Two Wisconsin Lakes Protected

May 22, 2008
Wisconsin

Sawyer County, WI--(May 21, 2008)--The Trust for Public Land (TPL) and the U.S. Forest Service (USFS) announced today the protection of 1,135 acres of natural land located within the Chequamegon-Nicolet National Forest in Sawyer County, Wisconsin.

Large contiguous parcels, like the 1,055-acre Moose Lake property, are relatively uncommon within the Chequamegon-Nicolet National Forest. The tract contains two small lakes and 50 acres of wetlands. An additional 80 acres includes frontage on Little Cranberry Lake and adjoins the 1,040-acre Venison Creek parcel protected last year.

"Wisconsin is losing lakefront and forest properties like this at an alarming rate, and this is a particularly special place," said Shaun Hamilton, TPL's Northwoods Initiative Director. "Thanks to the leadership of the Wisconsin congressional delegation, TPL working with the Forest Service and Plum Creek Timber Company, who was willing to be a partner in this effort, was able to move quickly to protect this shoreline for the public."

The property and the national forest share a common eight-mile boundary. TPL secured the property from Plum Creek Timber Company using its Northwoods Land Protection Fund, a capital revolving fund established to support high-priority conservation projects. The Chequamegon-Nicolet National Forest then purchased them from TPL through an appropriation from the Land and Water Conservation Fund (LWCF), with the strong support of Wisconsin's congressional delegation including U.S. Senator Herb Kohl, a member of the Senate Appropriations Committee and U.S. Representative David R. Obey (WI-7), Chairman of the House Appropriations Committee.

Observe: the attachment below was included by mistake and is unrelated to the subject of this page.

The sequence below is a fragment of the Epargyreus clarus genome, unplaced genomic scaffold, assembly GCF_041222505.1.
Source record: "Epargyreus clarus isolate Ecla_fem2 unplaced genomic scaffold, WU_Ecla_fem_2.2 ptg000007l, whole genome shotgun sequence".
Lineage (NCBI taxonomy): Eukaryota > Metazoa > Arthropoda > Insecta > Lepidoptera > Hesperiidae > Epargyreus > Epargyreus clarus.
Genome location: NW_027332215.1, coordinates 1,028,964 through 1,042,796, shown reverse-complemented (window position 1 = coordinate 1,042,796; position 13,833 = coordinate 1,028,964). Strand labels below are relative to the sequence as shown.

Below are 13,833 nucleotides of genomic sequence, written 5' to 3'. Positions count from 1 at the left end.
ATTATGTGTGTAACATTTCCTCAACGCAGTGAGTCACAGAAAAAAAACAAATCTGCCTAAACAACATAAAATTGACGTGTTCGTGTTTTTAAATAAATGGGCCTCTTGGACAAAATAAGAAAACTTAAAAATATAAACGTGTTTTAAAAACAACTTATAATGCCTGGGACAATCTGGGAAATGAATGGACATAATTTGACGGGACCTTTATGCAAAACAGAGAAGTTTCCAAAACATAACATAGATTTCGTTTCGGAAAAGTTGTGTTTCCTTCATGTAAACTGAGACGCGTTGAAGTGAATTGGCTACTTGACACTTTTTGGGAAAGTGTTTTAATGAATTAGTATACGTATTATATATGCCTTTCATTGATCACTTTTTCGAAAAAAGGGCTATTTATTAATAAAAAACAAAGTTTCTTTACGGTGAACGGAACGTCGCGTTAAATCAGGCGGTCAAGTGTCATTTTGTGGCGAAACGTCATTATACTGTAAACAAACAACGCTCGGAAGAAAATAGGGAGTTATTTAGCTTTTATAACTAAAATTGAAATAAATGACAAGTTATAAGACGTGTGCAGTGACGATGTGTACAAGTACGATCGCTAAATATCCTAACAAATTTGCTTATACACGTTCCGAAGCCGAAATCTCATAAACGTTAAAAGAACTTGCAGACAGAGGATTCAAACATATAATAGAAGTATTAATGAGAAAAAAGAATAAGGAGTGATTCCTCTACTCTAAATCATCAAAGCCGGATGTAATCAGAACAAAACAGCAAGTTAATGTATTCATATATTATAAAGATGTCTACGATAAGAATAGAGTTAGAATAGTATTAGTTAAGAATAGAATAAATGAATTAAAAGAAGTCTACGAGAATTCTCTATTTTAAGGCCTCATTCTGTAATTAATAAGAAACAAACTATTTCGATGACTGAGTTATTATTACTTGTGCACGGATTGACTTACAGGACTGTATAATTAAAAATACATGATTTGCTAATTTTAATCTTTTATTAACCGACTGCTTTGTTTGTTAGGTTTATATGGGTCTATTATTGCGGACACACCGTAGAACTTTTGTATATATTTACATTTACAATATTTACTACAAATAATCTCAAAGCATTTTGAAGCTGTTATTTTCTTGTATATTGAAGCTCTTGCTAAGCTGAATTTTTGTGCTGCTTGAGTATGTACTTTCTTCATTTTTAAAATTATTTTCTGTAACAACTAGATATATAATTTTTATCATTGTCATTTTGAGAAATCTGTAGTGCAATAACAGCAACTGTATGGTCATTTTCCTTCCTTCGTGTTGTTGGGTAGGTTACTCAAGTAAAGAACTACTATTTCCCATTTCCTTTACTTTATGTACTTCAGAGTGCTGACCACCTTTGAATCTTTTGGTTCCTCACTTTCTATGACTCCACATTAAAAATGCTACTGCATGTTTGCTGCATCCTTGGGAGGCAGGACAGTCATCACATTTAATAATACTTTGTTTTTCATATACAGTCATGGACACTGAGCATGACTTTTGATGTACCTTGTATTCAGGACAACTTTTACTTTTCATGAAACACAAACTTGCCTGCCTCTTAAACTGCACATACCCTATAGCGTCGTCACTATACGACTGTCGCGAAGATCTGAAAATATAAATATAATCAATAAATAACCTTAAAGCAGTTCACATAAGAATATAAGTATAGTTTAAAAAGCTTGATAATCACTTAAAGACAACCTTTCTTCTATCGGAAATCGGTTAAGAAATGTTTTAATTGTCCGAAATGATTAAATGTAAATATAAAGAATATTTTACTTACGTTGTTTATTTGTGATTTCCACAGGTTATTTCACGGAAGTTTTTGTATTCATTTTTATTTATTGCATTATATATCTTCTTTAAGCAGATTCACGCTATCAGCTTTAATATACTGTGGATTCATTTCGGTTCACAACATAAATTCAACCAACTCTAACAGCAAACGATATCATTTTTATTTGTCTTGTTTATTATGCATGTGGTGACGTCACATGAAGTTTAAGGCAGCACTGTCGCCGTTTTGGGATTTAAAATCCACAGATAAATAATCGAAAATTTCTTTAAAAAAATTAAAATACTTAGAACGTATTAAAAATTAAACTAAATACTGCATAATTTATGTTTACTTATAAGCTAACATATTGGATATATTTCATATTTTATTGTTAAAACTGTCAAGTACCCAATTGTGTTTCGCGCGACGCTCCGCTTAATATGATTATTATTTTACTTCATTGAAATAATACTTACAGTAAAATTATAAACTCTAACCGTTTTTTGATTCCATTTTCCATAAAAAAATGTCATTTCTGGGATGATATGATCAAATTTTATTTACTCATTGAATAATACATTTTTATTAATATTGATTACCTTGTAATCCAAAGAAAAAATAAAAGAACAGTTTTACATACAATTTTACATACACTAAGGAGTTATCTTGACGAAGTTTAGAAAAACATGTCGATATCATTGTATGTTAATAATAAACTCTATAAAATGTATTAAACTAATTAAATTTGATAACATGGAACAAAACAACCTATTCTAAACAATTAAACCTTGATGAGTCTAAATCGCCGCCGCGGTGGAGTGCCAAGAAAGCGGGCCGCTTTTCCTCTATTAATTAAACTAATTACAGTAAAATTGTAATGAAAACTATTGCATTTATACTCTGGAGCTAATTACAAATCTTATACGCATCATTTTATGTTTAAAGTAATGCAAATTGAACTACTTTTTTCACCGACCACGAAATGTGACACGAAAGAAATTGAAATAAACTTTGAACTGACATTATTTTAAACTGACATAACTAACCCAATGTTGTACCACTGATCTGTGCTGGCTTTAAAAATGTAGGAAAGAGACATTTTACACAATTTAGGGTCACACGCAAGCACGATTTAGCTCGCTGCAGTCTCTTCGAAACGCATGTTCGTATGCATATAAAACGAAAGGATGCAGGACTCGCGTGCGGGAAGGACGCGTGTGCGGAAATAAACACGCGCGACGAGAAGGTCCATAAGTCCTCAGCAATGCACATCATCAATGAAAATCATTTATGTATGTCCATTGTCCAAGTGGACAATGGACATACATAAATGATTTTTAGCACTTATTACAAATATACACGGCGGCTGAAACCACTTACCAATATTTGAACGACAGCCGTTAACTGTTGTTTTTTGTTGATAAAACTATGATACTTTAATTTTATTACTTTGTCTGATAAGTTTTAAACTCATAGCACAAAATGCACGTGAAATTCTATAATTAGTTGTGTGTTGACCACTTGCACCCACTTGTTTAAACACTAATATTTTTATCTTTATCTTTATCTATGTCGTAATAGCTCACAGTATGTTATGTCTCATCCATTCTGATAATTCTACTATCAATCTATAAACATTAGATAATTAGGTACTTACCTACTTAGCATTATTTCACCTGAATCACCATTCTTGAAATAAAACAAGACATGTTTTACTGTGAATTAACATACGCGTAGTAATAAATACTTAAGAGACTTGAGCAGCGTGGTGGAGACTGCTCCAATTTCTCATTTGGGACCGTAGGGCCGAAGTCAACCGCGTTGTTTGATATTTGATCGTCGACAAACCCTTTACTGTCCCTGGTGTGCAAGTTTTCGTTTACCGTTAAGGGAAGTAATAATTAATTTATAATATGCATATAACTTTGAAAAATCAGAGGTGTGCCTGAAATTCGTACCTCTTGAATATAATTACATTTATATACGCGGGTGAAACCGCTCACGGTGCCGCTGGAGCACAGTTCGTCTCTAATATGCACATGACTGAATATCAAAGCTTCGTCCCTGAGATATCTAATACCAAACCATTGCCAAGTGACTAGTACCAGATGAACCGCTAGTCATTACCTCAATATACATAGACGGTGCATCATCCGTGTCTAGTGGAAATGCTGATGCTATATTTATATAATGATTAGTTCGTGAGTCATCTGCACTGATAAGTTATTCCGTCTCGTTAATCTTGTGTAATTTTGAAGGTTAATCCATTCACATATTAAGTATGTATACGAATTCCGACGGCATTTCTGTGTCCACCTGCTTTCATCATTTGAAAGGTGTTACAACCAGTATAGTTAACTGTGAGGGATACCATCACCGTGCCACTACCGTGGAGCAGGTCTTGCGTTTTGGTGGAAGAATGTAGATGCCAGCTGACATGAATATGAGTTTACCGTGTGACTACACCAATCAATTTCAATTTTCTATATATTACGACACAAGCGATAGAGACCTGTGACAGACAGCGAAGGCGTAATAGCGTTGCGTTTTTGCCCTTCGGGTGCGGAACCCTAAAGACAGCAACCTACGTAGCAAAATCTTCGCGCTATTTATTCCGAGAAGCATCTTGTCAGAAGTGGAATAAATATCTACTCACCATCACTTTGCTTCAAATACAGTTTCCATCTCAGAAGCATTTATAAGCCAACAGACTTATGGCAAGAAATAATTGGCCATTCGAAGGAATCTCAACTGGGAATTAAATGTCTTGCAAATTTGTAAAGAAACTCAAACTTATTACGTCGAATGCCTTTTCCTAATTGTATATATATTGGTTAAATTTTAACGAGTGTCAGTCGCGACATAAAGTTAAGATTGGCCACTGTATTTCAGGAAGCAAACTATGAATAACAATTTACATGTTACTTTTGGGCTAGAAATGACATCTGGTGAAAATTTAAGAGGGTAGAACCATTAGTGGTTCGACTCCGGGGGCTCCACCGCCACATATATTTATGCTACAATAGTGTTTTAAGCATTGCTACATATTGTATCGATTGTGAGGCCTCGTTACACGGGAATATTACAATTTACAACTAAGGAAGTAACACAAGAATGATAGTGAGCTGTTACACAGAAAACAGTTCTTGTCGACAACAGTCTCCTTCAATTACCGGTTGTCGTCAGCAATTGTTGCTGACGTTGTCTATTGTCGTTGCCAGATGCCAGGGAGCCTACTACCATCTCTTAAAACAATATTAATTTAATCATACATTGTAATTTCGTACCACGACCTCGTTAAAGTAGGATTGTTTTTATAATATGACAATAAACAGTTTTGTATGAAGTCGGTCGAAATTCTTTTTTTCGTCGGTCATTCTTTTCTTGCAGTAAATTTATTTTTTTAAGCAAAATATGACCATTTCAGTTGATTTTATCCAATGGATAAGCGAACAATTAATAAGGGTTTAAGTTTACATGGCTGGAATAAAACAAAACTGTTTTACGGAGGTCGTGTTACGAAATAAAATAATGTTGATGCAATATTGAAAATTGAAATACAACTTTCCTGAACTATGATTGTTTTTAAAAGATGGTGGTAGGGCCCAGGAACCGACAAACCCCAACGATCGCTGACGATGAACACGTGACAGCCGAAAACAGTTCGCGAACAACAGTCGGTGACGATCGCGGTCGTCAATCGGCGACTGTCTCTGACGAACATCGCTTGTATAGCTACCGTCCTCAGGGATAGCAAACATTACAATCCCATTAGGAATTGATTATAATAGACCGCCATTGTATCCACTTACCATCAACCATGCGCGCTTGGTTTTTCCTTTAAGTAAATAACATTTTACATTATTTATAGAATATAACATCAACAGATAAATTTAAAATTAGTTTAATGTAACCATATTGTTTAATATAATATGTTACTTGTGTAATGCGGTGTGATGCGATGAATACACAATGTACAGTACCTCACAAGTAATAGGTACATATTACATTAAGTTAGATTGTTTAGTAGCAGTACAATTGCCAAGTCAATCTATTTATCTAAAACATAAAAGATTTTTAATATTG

"The Chequamegon-Nicolet National Forest is one of the most magnificent areas of our state, and I'm pleased that these conservation efforts are moving forward to protect this land for generations to come," Sen. Kohl said. "It's a proud and important Wisconsin tradition to preserve these valued wildlife and recreation areas, and I applaud The Trust for Public Land and the U.S. Forest Service for their dedication to this project."

"Like most of the public lands east of the Mississippi River, the Chequamegon-Nicolet National Forest was protected in fits and starts, as donors and willing sellers offered their land to the government to create a patchwork of forestland," said Rep. Obey. "This process continues today, and because the government isn't always ready to buy when the landowner is willing to sell, TPL provides an important bridge to make the process work so the character of the Northwoods is protected for our children and we can all enjoy these special places."

Large in holdings, such as the Moose Lake tract are essential to maintaining quality recreation for the public, providing watershed protection and viable habitat for wide-ranging animals. The Chequamegon-Nicolet National Forest is home to the gray wolf, elk, fisher and a variety of other game and non-game animals. The recreational demands on the Chequamegon-Nicolet National Forest, which received 2.5 million visitors annually, are steadily increasing due to the influx of second home development.